7. I don’t believe that the scientist or discoverer is responsible for the way that their discoveries and theories are used to a certain point. I believe that the theory or discovery should be explained vividly as possible so there is no doubt. However I believe that in the end it is up to how and individual interprets the discovery or the scientific proof. For example the whole evolution theory is embraced to some and others disagree with the idea due to either what they believe as lack of evidence or faith in religion. We tend to be skeptic, the more proof we see the more likely it is to occur. Or if we were raised on believing in certain things it is harder to change your prior beliefs or to alter what you have already grown accustomed to. Also it seems that with every idea, there seems to be a counter-idea to discredit that idea.

    Collin Parson

  8. If I discovered something dangerous I would definitely release the results. I mean if it was something contained that was dangerous, it probably wouldn’t be such a crazy discovery, like swine flu. However, if it was something like swine flu people would go crazy and scientists all over would be helping to find something to cure or get rid of this dangerous thing, but all of the while protecting the discovery. Even though this thing is potentially dangerous, scientists would bend over backwards making sure every step of the destroying process was recorded for future scientists to see. I can see where Copernicus is coming from though. Disrupting the natural order of things might freak some people out. Back to the swine flu thing, people were pretty much set with how to deal with the flu then H1N1 came along and now there are hand sanitizer dispensers all over the school. People are germ freaks now, however, if someone did discover something like that and didn’t tell anyone or try to find a cure then people would be dying from something that’s treatable. So Galileo and Kepler win this one.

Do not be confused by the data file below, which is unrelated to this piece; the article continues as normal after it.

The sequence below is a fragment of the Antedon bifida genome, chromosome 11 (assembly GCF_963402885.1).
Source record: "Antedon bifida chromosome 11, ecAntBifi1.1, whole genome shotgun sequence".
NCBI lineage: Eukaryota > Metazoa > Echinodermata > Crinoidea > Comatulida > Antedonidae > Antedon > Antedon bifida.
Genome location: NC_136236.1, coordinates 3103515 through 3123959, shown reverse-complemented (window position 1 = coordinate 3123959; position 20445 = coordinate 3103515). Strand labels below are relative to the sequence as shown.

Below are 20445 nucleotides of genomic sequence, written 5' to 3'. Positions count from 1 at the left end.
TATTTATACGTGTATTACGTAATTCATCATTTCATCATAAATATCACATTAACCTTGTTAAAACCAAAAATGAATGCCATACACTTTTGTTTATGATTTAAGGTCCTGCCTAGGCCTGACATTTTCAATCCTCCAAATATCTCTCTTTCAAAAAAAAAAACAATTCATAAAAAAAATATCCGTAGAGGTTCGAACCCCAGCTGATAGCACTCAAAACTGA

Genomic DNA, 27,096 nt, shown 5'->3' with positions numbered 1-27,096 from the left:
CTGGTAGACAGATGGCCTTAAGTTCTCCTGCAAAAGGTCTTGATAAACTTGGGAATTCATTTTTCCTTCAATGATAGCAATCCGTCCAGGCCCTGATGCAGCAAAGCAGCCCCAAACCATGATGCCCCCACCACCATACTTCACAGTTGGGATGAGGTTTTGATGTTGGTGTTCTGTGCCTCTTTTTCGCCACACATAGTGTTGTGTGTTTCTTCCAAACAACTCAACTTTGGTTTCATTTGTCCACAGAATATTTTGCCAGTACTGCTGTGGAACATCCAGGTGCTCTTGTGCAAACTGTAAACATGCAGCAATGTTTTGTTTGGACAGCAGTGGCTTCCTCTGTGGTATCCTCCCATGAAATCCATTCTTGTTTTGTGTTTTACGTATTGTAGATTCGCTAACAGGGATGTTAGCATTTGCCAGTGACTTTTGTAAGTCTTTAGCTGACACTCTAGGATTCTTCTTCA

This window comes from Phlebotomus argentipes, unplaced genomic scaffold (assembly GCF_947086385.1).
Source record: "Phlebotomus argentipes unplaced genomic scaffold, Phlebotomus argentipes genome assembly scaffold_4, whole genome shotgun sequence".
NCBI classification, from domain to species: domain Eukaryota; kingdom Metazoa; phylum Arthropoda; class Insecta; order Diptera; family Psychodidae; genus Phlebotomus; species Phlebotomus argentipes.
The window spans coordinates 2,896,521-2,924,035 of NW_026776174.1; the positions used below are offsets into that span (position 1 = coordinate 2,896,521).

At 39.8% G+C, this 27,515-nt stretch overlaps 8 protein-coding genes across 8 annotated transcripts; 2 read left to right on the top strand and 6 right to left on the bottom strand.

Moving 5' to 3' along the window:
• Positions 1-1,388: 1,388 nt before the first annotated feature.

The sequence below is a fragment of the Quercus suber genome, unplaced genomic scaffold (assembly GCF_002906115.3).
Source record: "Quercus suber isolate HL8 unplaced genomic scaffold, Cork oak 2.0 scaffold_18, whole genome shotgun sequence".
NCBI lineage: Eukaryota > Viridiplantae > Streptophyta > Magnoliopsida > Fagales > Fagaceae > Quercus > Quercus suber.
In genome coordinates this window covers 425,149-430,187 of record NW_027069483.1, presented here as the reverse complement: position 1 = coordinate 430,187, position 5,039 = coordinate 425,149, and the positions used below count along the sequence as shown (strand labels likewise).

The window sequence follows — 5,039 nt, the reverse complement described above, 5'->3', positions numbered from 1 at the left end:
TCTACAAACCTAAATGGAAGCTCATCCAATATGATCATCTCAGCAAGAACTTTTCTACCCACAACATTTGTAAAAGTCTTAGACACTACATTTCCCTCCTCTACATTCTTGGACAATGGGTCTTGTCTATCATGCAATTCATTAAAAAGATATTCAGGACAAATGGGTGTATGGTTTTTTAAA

Remy Gijsbers